Bitcoin: Cryptic Currency?
by P.E. Kelley
What is Crypto-Currency? It may depend on whom you ask. The Securities & Exchange Commission considers it a security. The Internal Revenue Service accounts for it as property. And the Treasury says it’s a currency. And they may all be correct, which is perhaps the crucial takeaway, at least if you are considering investing money in it.
On December 17, 2017, Bitcoin hit a high-water mark of $20,089, having opened on March 9, 2017 at a mere $1,150.35. By February 6, 2018, it bottomed out at $6048.26, and had oscillated its way back up to $10,147.40 by March 8, 2018. For those investors who bought in March 2017, they’re still ahead of the game. For many others… not so much.
Axel Merk is the President and Chief Investment Officer of Merk Investments, a California based investment advisory firm specializing in liquid global markets, including domestic and international equities, fixed income, commodities and currencies. A Registered Investment Advisor, he is also a reputable and reliable source on the subject of gold.
We spoke with Merk about the parallels being drawn between Crypto-Currencies and gold, as commodities; about the parallels between Crypto-Currencies and 17th century tulips, as comparative bubbles; and how products like Bitcoin might fit into an otherwise traditional investment portfolio.
PEK: As an investment advisor, what do you tell a client who wants to invest in crypto-currencies?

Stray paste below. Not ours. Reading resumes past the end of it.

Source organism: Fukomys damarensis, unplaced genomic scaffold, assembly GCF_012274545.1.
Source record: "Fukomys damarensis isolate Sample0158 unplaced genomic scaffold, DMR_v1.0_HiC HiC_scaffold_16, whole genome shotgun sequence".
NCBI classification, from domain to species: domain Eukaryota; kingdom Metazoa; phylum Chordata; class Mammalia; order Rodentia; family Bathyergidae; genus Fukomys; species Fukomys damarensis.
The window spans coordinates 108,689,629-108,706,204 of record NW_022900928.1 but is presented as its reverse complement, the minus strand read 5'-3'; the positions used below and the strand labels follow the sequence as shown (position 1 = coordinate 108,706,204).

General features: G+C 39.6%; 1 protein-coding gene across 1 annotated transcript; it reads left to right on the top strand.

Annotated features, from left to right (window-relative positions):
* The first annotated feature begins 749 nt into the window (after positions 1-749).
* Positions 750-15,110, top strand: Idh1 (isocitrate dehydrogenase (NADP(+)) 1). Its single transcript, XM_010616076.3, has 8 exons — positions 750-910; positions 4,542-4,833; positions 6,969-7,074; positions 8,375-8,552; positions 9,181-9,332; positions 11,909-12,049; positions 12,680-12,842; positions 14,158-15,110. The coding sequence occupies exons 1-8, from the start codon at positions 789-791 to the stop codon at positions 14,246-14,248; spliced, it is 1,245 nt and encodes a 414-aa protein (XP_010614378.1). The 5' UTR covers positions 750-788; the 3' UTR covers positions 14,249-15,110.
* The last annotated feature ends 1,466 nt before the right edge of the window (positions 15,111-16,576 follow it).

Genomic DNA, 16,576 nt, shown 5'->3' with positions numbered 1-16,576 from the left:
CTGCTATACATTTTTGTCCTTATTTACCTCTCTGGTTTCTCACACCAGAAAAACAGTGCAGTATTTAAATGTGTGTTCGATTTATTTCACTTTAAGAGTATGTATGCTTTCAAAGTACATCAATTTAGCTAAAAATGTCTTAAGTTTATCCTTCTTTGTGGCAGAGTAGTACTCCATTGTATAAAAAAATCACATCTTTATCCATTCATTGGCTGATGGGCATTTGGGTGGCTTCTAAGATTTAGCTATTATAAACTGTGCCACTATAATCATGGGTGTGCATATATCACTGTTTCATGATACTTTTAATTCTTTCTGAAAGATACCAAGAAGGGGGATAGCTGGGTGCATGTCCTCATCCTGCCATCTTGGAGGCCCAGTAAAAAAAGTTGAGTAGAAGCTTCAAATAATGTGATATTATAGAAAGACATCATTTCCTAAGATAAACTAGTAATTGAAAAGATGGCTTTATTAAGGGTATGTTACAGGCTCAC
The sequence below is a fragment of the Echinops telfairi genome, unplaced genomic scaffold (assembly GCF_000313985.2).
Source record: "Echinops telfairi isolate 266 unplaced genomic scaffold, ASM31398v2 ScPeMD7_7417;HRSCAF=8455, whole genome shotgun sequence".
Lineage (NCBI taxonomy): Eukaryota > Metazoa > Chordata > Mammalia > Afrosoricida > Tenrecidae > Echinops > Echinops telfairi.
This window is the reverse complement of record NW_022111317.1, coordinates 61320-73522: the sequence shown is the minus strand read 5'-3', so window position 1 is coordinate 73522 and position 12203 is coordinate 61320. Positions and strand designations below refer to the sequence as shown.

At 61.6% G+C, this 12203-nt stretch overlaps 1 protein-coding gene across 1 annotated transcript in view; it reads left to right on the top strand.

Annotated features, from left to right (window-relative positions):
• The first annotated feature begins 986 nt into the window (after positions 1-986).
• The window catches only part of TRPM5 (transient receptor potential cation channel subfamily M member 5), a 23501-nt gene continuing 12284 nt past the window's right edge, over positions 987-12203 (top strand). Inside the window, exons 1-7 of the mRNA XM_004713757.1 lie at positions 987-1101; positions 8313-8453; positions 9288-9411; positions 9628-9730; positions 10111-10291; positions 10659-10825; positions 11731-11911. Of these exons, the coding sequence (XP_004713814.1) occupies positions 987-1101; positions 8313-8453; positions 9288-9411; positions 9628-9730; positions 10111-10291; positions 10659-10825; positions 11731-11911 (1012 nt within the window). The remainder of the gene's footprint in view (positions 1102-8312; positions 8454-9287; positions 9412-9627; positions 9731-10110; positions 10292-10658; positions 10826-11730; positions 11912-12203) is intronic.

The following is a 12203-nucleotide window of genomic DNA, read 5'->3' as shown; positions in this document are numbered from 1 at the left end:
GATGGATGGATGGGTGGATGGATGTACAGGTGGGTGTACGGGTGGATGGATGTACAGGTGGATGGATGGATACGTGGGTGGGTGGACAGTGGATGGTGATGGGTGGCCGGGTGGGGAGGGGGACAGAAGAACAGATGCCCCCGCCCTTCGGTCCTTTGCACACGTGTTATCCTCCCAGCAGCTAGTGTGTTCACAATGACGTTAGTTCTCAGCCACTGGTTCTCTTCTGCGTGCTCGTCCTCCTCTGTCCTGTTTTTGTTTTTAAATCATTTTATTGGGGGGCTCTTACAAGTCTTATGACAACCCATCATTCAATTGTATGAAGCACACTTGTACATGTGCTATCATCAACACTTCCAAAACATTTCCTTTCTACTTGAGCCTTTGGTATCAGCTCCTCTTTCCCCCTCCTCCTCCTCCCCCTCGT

AM: That’s simple. I tell them ‘they are a very interesting phenomenon, though as an investment they are a highly speculative gamble.’ In truth, they are incredibly volatile assets that, while supported by a fascinating and possibly valuable technology, have not yet proven their own value. It’s a relationship not unlike that of the internet and Netscape. In other words, Netscape is long gone but the internet remains… so, using that analogy, let’s just say I wouldn’t bet my future on Netscape.
PEK: Is Bitcoin a currency?
AM: I take exception to it being called a currency. It may be, in the sense that shares of IBM or Tesla are currencies, though you wouldn’t bring them to the market to buy a bottle of milk. So, it is not really a G-10 type of currency; and it is definitely not like gold.
However, if you are in China, and want to get money out of the country, through capital controls, by all means there is real value in Bitcoin. If your family is in El Salvador and you want to send money back to them, Bitcoin can be a competitive alternative to Western Union… as long as its value continues to rise. Once it drops, as it did significantly in January, that advantage is lost. So far, Bitcoin does not warrant the values bestowed to it.
PEK: What is the value of crypto-currency as an investment then?
AM: It should not be surprising that it is thriving now in an environment where asset prices are inflated, and in fact distorted, as people become desperate to find returns. So, it is an investment insofar as you can gamble that someone else will be willing to pay even more for it than you did. And they will…
PEK: Is there any credibility to the argument that there is a deeper value to Crypto-Currency in that it is not regulated, not controlled by the central-bank of a sovereign nation?
AM: Everything that becomes popular will eventually become regulated. Facebook is noticing that now. So, it is just an illusion that Bitcoin exists outside of government regulation. Ultimately, it will be regulated, especially when the possibilities for money laundering comes into play. Governments will clamp down on these things. Look back to the 1990s, for example, when Bearer Shares, rather than regular shares, used to be quite common…but they’ve gotten rid of such things. Governments do not like it when you can just exchange things without them having some control over it.